Dog owners typically seek out training because of the good it does for the household, but the truth is, dogs are the ones who benefit from the experience. Dogs don’t inherently know or understand what’s expected of them. They don’t always know how to play well with others or recognize boundaries. However, with proper training and socialization opportunities, dogs can become wonderful canine citizens!Continue…
To say we’re grateful for all that has happened in 2018 would be an understatement. At MountainView Veterinary Hospital, our hearts are full after another wonderful year of serving New Jersey pets and their families. We love learning and keeping up with advances in veterinary care and supporting you and your pet as you plan for the future.
Pet owner education, both in-person and through our blogs, is an important part of how we connect with our patients and their families. That’s why we’re so pleased to bring you our top 5 pet care blogs of 2018!
The reasons why people surrender their animals vary considerably, but sometimes this painful separation is triggered by a new baby at home. It doesn’t have to be this way, especially since owning pets helps expectant parents with their new roles and responsibilities. Plus, having pets around during emotional or stressful times (like pregnancy and the first few weeks after baby arrives) can make life easier and a lot more fun.
So, how can you help your pet adjust to your new baby? Time, practice, and loads of patience.Continue…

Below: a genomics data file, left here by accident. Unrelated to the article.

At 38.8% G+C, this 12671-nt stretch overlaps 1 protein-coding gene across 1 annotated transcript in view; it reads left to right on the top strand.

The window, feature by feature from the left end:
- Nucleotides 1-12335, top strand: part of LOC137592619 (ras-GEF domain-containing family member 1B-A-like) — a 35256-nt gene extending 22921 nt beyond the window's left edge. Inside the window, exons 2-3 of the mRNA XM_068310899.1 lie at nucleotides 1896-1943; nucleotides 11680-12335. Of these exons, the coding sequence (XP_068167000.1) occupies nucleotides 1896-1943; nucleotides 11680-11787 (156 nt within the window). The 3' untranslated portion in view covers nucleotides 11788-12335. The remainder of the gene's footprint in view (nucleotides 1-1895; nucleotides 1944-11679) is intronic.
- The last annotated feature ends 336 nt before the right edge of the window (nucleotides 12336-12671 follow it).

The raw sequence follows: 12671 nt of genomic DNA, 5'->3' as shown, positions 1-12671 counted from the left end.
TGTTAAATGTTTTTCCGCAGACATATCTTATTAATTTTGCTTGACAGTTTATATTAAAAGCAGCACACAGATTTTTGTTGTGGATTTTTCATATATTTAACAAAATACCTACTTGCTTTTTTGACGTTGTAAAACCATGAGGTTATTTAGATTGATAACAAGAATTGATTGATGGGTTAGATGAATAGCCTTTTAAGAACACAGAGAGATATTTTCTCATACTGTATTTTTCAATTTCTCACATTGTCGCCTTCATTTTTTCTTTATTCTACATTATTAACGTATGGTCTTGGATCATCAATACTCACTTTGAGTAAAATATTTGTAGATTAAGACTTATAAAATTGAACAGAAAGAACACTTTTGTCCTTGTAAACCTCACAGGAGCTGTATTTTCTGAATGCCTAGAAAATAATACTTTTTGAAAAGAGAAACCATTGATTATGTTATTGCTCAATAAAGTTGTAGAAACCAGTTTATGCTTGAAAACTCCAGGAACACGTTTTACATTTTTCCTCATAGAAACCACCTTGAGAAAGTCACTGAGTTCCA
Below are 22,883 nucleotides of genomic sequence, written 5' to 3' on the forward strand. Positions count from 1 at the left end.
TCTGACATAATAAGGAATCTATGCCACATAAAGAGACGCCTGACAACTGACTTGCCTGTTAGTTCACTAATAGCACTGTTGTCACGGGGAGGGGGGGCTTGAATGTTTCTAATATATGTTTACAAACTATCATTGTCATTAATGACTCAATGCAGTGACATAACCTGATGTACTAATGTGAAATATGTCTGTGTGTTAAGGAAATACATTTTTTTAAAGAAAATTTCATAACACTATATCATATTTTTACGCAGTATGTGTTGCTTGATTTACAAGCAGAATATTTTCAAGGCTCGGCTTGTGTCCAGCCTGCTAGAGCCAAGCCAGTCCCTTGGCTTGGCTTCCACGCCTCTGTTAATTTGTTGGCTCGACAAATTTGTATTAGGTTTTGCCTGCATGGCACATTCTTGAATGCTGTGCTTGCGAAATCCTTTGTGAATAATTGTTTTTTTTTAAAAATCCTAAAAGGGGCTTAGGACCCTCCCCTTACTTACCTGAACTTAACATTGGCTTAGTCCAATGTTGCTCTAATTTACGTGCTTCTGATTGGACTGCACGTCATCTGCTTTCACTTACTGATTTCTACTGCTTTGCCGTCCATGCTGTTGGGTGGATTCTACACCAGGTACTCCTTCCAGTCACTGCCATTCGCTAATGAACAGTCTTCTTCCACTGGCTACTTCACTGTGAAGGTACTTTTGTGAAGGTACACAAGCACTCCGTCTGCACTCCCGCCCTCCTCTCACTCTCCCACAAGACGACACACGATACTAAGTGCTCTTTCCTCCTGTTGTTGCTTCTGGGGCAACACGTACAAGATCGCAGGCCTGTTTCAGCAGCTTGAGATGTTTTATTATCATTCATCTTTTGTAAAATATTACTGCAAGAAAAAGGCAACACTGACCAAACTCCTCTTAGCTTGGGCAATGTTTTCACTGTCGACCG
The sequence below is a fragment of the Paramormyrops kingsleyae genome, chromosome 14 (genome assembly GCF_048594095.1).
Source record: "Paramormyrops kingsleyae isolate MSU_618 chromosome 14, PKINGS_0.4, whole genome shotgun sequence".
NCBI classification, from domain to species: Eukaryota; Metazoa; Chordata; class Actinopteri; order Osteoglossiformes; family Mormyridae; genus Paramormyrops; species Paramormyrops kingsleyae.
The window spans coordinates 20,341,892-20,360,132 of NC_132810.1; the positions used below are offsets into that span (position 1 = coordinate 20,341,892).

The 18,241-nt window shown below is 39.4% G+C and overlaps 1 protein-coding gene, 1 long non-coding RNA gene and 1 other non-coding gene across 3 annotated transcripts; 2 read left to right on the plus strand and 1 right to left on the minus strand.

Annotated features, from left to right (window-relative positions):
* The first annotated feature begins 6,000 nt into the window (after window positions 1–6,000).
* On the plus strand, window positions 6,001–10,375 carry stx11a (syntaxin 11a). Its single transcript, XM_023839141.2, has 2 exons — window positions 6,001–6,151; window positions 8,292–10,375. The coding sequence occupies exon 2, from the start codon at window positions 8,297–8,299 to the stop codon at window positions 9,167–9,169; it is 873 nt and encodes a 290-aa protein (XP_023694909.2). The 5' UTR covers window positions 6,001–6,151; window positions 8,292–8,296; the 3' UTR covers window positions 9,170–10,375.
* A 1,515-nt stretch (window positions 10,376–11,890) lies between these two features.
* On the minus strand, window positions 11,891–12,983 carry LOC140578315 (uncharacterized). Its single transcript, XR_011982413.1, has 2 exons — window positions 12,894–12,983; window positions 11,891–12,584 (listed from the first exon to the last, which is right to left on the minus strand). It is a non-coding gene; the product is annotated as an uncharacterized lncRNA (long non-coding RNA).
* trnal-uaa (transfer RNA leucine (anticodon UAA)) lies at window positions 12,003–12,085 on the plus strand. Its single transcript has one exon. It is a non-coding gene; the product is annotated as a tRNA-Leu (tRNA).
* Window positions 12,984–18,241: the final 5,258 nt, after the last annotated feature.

As more and more states pass legislation to decriminalize marijuana, the medicinal and recreational use of the drug has grown rapidly in popularity across the country. It may only be a matter of time before New Jersey follows suit, meaning that pot could be showing up more frequently in many homes before too long.
When it comes to humans, marijuana has many reported benefits, but what about pot and pets? Whether you personally use it or not, it’s important for all pet owners to be aware of the very real danger of marijuana toxicity in animals.
Marijuana comes from the plant Cannabis sativa or Cannabis indica and contains compounds (called cannabinoids) that alter brain function. The two main cannabinoids of interest to people are tetrahydrocannabinol (THC) and cannabidiol (CBD), both of which are present in hemp and marijuana products.Continue…
Very little can compare with the deep sadness that accompanies the loss of a cherished pet. Whether we’ve raised them from babyhood, or were fortunate enough to welcome an older pet into our hearts and homes, the loss of that familiar face, mannerisms, and personality is often one of the most deeply devastating experiences we will face.
Sadly, our society generally doesn’t take the trauma and grief associated with pet loss as seriously as it should, and as a result many pet owners don’t give themselves the time and space to truly mourn the passing of such a special friend. At Mountainview Veterinary Hospital, we have found that taking the time to honor your pet in a way that is meaningful to you, as well as seeking support and resources as needed, can assist you and your family in adjusting to your new normal. Continue…
The American Humane Society estimates that 10 million pets are lost in the U.S. each year. They also estimate that 1in 3 pets will be lost at some point during their lifetime. Sadly, of these missing pets, only 2% of cats and 30% of dogs are ever reunited with their owners.